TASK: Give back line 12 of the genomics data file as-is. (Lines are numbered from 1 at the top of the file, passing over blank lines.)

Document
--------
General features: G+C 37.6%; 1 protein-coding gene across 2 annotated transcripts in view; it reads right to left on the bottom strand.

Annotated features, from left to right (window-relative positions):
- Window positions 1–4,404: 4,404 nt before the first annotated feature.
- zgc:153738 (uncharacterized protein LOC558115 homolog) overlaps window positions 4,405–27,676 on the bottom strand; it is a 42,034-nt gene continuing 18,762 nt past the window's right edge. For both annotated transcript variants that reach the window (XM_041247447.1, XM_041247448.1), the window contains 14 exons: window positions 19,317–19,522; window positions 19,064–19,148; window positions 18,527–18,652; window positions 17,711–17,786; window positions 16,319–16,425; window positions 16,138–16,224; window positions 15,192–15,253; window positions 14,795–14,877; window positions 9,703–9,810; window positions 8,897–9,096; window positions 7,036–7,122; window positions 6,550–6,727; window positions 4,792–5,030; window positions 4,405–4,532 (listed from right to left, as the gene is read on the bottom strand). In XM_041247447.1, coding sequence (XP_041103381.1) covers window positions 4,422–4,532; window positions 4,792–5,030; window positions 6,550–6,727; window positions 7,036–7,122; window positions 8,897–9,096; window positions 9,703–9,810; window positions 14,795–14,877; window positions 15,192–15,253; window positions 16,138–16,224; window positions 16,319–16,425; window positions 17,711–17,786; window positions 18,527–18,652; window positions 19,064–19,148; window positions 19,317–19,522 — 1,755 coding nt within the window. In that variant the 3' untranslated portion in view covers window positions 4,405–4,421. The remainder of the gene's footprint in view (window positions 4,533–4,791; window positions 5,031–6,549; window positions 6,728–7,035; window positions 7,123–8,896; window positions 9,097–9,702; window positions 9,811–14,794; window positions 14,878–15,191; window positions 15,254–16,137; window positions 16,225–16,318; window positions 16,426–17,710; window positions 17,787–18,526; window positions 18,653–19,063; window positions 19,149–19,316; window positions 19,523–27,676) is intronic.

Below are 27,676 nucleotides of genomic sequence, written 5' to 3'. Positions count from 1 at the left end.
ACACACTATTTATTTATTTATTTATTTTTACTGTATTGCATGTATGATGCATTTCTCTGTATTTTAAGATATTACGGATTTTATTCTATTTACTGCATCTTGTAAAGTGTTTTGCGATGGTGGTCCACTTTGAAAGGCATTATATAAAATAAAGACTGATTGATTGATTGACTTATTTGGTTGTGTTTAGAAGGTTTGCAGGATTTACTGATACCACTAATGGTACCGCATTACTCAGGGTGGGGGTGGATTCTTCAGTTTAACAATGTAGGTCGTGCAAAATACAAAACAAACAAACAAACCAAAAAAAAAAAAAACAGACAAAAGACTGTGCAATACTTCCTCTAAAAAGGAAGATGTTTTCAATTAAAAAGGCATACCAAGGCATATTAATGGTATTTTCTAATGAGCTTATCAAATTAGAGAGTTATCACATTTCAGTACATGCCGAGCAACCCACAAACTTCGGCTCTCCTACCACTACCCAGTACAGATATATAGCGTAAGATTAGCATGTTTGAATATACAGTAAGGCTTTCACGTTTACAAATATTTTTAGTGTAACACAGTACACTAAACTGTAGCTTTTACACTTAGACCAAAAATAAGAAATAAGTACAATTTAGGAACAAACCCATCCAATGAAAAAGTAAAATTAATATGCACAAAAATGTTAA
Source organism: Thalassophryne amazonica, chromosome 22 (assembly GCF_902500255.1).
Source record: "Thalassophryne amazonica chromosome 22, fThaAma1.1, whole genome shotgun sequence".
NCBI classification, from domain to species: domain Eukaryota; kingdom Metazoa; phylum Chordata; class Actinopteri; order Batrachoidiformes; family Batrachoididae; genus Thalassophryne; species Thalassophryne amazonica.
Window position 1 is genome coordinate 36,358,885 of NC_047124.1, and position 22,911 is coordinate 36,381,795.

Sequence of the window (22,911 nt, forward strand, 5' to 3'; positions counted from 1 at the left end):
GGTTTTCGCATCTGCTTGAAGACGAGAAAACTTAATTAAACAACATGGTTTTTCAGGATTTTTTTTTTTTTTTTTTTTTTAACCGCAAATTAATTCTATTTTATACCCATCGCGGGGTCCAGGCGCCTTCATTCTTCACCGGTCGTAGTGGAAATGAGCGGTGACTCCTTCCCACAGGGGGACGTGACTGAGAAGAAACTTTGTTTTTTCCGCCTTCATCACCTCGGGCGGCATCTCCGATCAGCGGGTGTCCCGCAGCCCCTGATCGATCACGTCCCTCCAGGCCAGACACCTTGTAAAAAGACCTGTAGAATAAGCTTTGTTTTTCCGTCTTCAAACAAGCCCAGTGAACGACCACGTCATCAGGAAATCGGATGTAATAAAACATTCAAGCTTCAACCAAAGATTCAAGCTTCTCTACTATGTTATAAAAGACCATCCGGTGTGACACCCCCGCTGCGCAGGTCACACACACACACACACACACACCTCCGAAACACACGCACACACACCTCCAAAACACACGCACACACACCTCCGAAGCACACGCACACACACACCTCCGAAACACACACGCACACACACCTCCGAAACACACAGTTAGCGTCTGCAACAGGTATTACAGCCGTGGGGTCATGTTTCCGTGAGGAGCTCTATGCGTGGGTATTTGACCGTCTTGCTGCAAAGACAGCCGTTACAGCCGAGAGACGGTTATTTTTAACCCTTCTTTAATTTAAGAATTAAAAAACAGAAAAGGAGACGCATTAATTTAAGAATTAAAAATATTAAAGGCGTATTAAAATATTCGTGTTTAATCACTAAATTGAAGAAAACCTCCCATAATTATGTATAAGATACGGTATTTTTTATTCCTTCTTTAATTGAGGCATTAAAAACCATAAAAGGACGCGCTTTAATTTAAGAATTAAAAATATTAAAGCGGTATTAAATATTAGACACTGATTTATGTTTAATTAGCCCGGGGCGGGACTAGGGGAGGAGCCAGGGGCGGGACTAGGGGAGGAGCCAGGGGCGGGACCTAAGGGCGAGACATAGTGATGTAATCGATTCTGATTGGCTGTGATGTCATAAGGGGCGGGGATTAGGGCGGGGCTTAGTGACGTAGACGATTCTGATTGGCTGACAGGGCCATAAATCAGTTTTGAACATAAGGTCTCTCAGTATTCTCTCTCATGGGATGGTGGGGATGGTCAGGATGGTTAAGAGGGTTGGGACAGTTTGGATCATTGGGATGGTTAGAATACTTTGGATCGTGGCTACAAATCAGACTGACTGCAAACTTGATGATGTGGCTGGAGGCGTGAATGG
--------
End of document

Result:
GGTTTTCGCATCTGCTTGAAGACGAGAAAACTTAATTAAACAACATGGTTTTTCAGGATTTTTTTTTTTTTTTTTTTTTTAACCGCAAATTAATTCTATTTTATACCCATCGCGGGGTCCAGGCGCCTTCATTCTTCACCGGTCGTAGTGGAAATGAGCGGTGACTCCTTCCCACAGGGGGACGTGACTGAGAAGAAACTTTGTTTTTTCCGCCTTCATCACCTCGGGCGGCATCTCCGATCAGCGGGTGTCCCGCAGCCCCTGATCGATCACGTCCCTCCAGGCCAGACACCTTGTAAAAAGACCTGTAGAATAAGCTTTGTTTTTCCGTCTTCAAACAAGCCCAGTGAACGACCACGTCATCAGGAAATCGGATGTAATAAAACATTCAAGCTTCAACCAAAGATTCAAGCTTCTCTACTATGTTATAAAAGACCATCCGGTGTGACACCCCCGCTGCGCAGGTCACACACACACACACACACACACCTCCGAAACACACGCACACACACCTCCAAAACACACGCACACACACCTCCGAAGCACACGCACACACACACCTCCGAAACACACACGCACACACACCTCCGAAACACACAGTTAGCGTCTGCAACAGGTATTACAGCCGTGGGGTCATGTTTCCGTGAGGAGCTCTATGCGTGGGTATTTGACCGTCTTGCTGCAAAGACAGCCGTTACAGCCGAGAGACGGTTATTTTTAACCCTTCTTTAATTTAAGAATTAAAAAACAGAAAAGGAGACGCATTAATTTAAGAATTAAAAATATTAAAGGCGTATTAAAATATTCGTGTTTAATCACTAAATTGAAGAAAACCTCCCATAATTATGTATAAGATACGGTATTTTTTATTCCTTCTTTAATTGAGGCATTAAAAACCATAAAAGGACGCGCTTTAATTTAAGAATTAAAAATATTAAAGCGGTATTAAATATTAGACACTGATTTATGTTTAATTAGCCCGGGGCGGGACTAGGGGAGGAGCCAGGGGCGGGACTAGGGGAGGAGCCAGGGGCGGGACCTAAGGGCGAGACATAGTGATGTAATCGATTCTGATTGGCTGTGATGTCATAAGGGGCGGGGATTAGGGCGGGGCTTAGTGACGTAGACGATTCTGATTGGCTGACAGGGCCATAAATCAGTTTTGAACATAAGGTCTCTCAGTATTCTCTCTCATGGGATGGTGGGGATGGTCAGGATGGTTAAGAGGGTTGGGACAGTTTGGATCATTGGGATGGTTAGAATACTTTGGATCGTGGCTACAAATCAGACTGACTGCAAACTTGATGATGTGGCTGGAGGCGTGAATGG